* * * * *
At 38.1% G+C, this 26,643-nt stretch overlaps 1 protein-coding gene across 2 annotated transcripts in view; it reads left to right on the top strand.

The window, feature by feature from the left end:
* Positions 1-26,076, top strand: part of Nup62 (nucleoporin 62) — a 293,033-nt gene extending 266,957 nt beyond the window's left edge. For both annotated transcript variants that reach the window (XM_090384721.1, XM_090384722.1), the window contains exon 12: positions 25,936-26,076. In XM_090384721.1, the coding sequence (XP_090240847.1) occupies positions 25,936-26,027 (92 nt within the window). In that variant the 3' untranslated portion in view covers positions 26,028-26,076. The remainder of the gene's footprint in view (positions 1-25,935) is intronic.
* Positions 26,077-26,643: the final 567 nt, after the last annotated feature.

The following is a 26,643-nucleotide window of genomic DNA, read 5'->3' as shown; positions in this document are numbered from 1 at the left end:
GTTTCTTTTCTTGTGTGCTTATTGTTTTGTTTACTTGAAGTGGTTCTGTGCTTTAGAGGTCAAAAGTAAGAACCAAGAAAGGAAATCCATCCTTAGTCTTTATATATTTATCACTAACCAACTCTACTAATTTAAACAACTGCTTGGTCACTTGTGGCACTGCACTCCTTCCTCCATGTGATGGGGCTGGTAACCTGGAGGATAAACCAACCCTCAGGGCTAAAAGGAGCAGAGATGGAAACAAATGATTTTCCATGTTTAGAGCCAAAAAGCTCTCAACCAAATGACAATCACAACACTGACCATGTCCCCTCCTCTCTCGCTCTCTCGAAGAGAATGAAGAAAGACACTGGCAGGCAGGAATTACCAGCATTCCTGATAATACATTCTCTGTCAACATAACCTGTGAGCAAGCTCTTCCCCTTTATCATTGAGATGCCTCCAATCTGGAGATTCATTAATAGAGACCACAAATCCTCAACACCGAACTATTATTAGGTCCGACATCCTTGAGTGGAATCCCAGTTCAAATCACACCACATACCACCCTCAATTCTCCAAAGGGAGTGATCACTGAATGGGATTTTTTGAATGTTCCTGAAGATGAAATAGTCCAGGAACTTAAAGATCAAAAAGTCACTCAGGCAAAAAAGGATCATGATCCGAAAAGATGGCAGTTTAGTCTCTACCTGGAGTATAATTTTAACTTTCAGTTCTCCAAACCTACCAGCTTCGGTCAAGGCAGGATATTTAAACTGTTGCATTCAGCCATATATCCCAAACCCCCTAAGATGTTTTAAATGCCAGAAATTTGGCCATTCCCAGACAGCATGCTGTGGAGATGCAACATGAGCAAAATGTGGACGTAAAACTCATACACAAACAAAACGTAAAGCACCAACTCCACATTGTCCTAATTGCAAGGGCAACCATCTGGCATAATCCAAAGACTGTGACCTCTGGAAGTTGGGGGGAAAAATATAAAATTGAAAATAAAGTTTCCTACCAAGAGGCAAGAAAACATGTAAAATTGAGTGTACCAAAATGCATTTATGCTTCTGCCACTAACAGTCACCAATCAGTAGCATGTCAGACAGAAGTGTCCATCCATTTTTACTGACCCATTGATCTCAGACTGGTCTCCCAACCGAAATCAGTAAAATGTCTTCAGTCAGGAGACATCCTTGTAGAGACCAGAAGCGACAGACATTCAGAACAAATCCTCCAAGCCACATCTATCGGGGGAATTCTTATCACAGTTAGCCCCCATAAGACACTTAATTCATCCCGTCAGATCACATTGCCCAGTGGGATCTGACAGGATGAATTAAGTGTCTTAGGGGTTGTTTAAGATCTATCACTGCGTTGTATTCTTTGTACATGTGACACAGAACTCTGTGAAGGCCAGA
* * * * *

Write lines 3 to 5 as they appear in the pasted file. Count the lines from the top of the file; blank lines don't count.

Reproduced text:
* Positions 1-26,076, top strand: part of Nup62 (nucleoporin 62) — a 293,033-nt gene extending 266,957 nt beyond the window's left edge. For both annotated transcript variants that reach the window (XM_090384721.1, XM_090384722.1), the window contains exon 12: positions 25,936-26,076. In XM_090384721.1, the coding sequence (XP_090240847.1) occupies positions 25,936-26,027 (92 nt within the window). In that variant the 3' untranslated portion in view covers positions 26,028-26,076. The remainder of the gene's footprint in view (positions 1-25,935) is intronic.
* Positions 26,077-26,643: the final 567 nt, after the last annotated feature.

The following is a 26,643-nucleotide window of genomic DNA, read 5'->3' as shown; positions in this document are numbered from 1 at the left end: